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About this book

This book discusses blind investigation and recovery of digital evidence left behind on digital devices, primarily for the purpose of tracing cybercrime sources and criminals. It presents an overview of the challenges of digital image forensics, with a specific focus on two of the most common forensic problems. The first part of the book addresses image source investigation, which involves mapping an image back to its camera source to facilitate investigating and tracing the source of a crime. The second part of the book focuses on image-forgery detection, primarily focusing on “copy-move forgery” in digital images, and presenting effective solutions to copy-move forgery detection with an emphasis on additional related challenges such as blur-invariance, similar genuine object identification, etc. The book concludes with future research directions, including counter forensics. With the necessary mathematical information in every chapter, the book serves as a useful reference resource for researchers and professionals alike. In addition, it can also be used as a supplementary text for upper-undergraduate and graduate-level courses on “Digital Image Processing”, “Information Security”, “Machine Learning”, “Computer Vision” and “Multimedia Security and Forensics”.

Table of Contents

Frontmatter

Chapter 1. Introduction

Abstract
In this chapter, an introduction to the essence of digital image forensics has been given, including its differences with more widely known multimedia security techniques such as watermarking and steganography. Using illustrative examples, several image forensics techniques have been discussed. This chapter aims to make the reader interested in this budding research domain.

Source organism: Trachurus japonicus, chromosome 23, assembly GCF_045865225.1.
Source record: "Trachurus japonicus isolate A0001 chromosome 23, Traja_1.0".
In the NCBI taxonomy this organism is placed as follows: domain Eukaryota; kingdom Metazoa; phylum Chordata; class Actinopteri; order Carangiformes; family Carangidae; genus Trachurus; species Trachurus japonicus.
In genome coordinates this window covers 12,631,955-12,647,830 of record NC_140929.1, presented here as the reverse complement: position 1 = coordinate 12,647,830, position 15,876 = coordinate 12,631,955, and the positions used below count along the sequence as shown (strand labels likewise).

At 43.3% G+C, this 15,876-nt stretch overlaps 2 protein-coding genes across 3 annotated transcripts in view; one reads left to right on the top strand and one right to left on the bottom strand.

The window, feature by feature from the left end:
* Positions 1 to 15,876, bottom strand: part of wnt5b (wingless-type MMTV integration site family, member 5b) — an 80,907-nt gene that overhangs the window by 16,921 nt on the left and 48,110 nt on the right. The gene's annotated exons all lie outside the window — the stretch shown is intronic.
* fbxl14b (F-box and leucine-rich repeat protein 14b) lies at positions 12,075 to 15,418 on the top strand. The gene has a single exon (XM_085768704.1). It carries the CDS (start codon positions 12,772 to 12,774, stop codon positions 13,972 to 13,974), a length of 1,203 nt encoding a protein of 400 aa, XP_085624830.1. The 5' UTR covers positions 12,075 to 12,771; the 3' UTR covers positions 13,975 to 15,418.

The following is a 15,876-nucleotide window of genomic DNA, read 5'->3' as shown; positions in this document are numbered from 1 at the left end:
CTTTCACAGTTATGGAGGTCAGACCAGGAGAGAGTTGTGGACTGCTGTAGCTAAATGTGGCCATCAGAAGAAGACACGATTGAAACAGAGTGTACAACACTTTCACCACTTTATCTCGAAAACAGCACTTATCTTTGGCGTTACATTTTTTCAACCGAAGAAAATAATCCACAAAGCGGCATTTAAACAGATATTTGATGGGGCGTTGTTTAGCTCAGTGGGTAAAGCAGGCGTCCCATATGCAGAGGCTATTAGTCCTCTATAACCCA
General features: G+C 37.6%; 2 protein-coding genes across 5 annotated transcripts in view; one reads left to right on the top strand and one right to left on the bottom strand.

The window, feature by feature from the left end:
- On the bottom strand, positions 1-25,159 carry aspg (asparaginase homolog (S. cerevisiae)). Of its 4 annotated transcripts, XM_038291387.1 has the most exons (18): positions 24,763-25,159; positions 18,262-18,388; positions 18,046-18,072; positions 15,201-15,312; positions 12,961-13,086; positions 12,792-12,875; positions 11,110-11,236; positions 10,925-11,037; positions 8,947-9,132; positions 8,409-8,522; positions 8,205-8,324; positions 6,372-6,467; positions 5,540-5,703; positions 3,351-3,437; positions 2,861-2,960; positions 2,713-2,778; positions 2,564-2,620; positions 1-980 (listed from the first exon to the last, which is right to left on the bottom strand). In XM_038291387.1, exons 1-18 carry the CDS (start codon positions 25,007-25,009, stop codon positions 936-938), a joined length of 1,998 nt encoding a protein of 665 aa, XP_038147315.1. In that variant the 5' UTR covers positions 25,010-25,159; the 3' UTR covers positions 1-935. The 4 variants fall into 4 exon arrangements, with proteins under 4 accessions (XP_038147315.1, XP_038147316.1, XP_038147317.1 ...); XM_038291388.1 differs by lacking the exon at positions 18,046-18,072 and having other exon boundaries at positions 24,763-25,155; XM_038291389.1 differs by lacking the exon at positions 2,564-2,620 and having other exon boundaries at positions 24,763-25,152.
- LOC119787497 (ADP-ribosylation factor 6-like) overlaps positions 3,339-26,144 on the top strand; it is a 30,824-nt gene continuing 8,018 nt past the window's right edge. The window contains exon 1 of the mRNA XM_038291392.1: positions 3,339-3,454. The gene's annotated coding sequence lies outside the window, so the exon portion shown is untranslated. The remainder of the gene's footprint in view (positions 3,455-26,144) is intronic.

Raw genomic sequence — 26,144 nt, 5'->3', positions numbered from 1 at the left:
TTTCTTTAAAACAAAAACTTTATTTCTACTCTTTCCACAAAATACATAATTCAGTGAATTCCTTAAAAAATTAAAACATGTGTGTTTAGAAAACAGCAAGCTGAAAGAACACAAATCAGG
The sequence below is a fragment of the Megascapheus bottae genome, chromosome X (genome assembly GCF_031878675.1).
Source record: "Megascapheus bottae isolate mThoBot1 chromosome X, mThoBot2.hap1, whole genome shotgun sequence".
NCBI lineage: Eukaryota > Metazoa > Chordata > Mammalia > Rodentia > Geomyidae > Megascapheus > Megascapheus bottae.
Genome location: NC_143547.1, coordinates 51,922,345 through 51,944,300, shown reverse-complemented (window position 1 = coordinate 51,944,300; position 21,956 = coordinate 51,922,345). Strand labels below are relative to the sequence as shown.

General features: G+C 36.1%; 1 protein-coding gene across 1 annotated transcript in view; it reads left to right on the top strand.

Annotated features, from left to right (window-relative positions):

Aniket Roy, Rahul Dixit, Ruchira Naskar, Rajat Subhra Chakraborty

Chapter 2. Camera Source Identification

Abstract
Camera source identification is one of the fundamental problems in digital image forensics. In this chapter, at the outset, the reader is made familiar with the basic components of a modern digital camera, along with the processing, acquisition, and storage of digital images in camera sources. Then a detailed literature review has been done for efficient, blind camera source identification. One of the major and effective solutions to the problem is to extract appropriate features from the images, then train a classifier, and finally classify the test samples using that trained classifier. In this chapter, we have discussed a camera source identification methodology, based on extraction of the discrete cosine transform residual features, and subsequent random forest-based ensemble classification with AdaBoost. The classification accuracy was further improved by incorporating dimensionality reduction by principal component analysis. The experiments were performed on the Dresden Image Database, and the state-of-the-art techniques were compared in detail. Moreover, the proposed technique shows low overfitting trends when the constructed classifier for one image database is applied to a different image database.
Aniket Roy, Rahul Dixit, Ruchira Naskar, Rajat Subhra Chakraborty

Chapter 3. Copy-Move Forgery Detection in Digital Images—Survey and Accuracy Estimation Metrics

Abstract